944 Turbo S

Porsche Crest

Introduction

The 944 Turbo S began in 1988 as a limited production model of Porsche's highly successful 944 and 944 Turbo models. They were based on Porsche's "Turbo Cup" race cars. Initially "S" production was scheduled for a limit of 1000 such cars to be produced with the LM3Z appearence -- Silver Rose paint and a Burgundy Plaid cloth interior. 944 Turbo S in Silberrossa paint from the old Turbo S Registry In fact Turbo S production was 1635 cars, almost half of them in other color schemes. 1989-1991 Turbos (very few Turbos from 1990-1991 made it to the US) were equipped much the same as the '88 Turbo S except the "S" designation was dropped.

Through a slightly larger #8 turbine housing on the K26 turbocharger and slightly remapped software in the DME and KLR computers power was increased from 217 to 247 bhp (SAE measurement) and torque was increased from 243 to 258 lb-ft. Larger 4-piston brakes were borrowed from the 928 S4 parts bin as well as the 16" forged wheels from the 928 Club Sport. The brakes required fitting 928 S4 wheel hubs for the proper caliper mounts. All Turbo Ss were fitted with a limited slip differential, anti-lock brakes, the "M030" suspension and various chassis strengthening including the torque tube. The M030 suspension consisted of single-adjustable Koni shock absorbers with threaded "coil-over" spring collars for ride height adjustment, stiffened torsion bars and harder rubber bushings. First and second gears in the "AOR" transmission were hardened and the transaxle was fitted with an external oil cooler.

I purchased my Turbo S in the Summer of 2002. I was originally looking for a 944 Turbo to take to driver's education events at the track and for some fun weekend driving in the nearby Texas Hill Country. I had read about the Turbo S but their scarcity commanded much larger sums of money than their increased performance earned. I investigated many Turbos across the US that were either priced too high or were in unsatisfactory mechanical condition. Fortunately for me I found this Turbo S in less than excellent cosmetic condition within a day's drive. A previous owner had reportedly rear-ended a pickup truck damaging the hood, bumper cover and the right fender and the car was sold as such. The subsequent owners attempted to repair the damage and came up a little short of total success. I cannot imagine why they replaced the right fender with one that already had body fillter in it. They also purchased torn or managed to tear the bumper cover above the right marker light. Both panels were from a Guards Red car. Long days in the Oklahoma sun damaged the interior, especially the vinyl dashboard. Eventually it was purchased by a long-time PCA member already a Turbo S owner and enthusiast. A quick check revealed that already having the limited slip differential and big S4 brakes saved me about $3000 which I would have spent on a regular Turbo anyway. The car was in excellent mechanical condition requiring nothing but a power steering hose repair. It wasn't pretty but that cut the price to less than half of what some were offered at the time. I'm trying to think of it as a chance to lighten the car in the future. ;-)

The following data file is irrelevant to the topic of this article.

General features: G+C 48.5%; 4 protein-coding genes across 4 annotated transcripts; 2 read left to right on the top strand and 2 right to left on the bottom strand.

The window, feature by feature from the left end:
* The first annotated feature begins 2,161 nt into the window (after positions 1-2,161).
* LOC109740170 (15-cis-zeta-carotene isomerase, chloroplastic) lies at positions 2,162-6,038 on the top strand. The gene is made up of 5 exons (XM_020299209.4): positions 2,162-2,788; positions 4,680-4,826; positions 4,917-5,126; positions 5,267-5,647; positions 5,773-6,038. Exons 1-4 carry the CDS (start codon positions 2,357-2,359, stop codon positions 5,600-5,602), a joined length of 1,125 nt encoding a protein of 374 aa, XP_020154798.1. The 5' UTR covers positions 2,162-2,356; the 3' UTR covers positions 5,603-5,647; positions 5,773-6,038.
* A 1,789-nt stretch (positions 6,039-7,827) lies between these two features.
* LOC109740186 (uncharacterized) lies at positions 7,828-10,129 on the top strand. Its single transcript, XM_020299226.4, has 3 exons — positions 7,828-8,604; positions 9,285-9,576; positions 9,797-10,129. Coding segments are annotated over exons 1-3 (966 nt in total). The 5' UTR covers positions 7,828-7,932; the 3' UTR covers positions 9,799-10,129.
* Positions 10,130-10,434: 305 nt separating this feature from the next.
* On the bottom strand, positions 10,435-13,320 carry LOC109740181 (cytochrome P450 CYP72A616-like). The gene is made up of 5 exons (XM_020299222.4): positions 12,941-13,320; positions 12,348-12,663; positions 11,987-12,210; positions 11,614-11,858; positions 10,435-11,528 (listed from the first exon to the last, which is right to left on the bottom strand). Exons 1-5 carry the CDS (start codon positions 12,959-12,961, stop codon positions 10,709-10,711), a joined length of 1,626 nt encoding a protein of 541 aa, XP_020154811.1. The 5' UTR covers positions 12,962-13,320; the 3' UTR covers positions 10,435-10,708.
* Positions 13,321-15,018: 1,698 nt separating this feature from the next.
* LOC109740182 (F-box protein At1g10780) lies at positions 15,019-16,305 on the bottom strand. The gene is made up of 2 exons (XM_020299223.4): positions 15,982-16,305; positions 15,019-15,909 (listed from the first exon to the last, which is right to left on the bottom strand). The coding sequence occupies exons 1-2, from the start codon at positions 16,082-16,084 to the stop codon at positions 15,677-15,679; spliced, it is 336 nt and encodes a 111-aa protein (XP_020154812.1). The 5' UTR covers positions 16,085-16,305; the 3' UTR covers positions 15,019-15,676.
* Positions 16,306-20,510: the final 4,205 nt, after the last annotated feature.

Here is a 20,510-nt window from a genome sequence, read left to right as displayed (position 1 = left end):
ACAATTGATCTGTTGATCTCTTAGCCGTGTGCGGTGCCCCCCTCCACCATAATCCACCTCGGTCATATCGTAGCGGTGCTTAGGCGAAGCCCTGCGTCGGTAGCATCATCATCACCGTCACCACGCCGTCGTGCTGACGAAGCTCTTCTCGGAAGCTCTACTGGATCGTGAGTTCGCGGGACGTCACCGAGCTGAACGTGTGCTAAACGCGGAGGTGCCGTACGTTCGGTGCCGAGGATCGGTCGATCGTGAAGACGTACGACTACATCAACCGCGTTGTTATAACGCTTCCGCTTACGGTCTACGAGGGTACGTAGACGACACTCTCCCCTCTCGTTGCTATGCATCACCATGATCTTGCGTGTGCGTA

What is a 951?

951 is the Porsche factory designation for the 944 Turbo similar to the way that 930 is the designation for a 911 Turbo and 931 is a 924 Turbo. We Porsche guys like to refer to our cars by these internal codes because it makes us sound cool. Some have taken to using "952" to refer to a 951 S. When you consider the Turbo and Turbo S engine codes, M44/51 and M44/52 respectively, the logic is clear. However 952 refers to a right-hand-drive 951 much as 945 refers to a right-hand-drive naturally aspirated 944.

Comparisons

928 S4

It is a different car than my 928 S4. First of all and despite its mostly steel construction it's lighter than the mostly aluminum 928 by about 500 lbs. which is immediately noticable in the car's handling. The Turbo S has a tighter suspension but it's missing the 928's "Weissach" rear axle making the rear end a little more twitchy in turns. It doesn't have the low-down, right now torque of the big V8. Its power comes on much higher in the rev range -- about 3800 rpm depending on conditions -- in an exhilirating rush of turbocharger boost. The Turbo S excels at highway passing (wait almost one second for the turbo to spool, but of course you anticipated this) while the V8's broad, flat torque curve makes it a more "streetable," all-around touring car. It also doesn't have the number and variety of creature comforts found in the luxury 928. Did I mention it's 500 lbs. lighter? It definitely shows in the business at hand: handling and braking. The Turbo S is definitely a fast car.

Personally I much prefer the smooth, round, timeless design of the 928 but that's a completely subjective matter. The 944 doesn't get noticed the way the 928 grabs the attention of onlookers. In a way that makes it more stealthy for the stoplight racer. Perhaps some fools still think, "It's not a real Porsche." Morons. I still like the looks of the 944, especially the smoother nose and sporty rear valence of the Turbo. I think the 968 is a fine marriage of the two.

930

I don't have any personal experience with a 930 (911 Turbo) but it makes sense to draw comparisons between Porsche's highest performance models of the late '80s. This article on Rennlist has a scan of an article from the June 1988 issue of Automobile Magazine comparing the 951S and the 930 on the track and on the street. It's a good read.

Certainly the 911 Turbo has advanced the envelope in the ensuing fourteen years. However, while you might be hard-pressed to find a decent $30,000 '88 911 Turbo today that same money will purchase and prep an incredible lightweight, 400 hp, race-ready 951.

Hey, I own a Turbo S

Nice choice, if I do say so myself. I suggest you mosey on over to the Turbo S Register and proudly claim your VIN.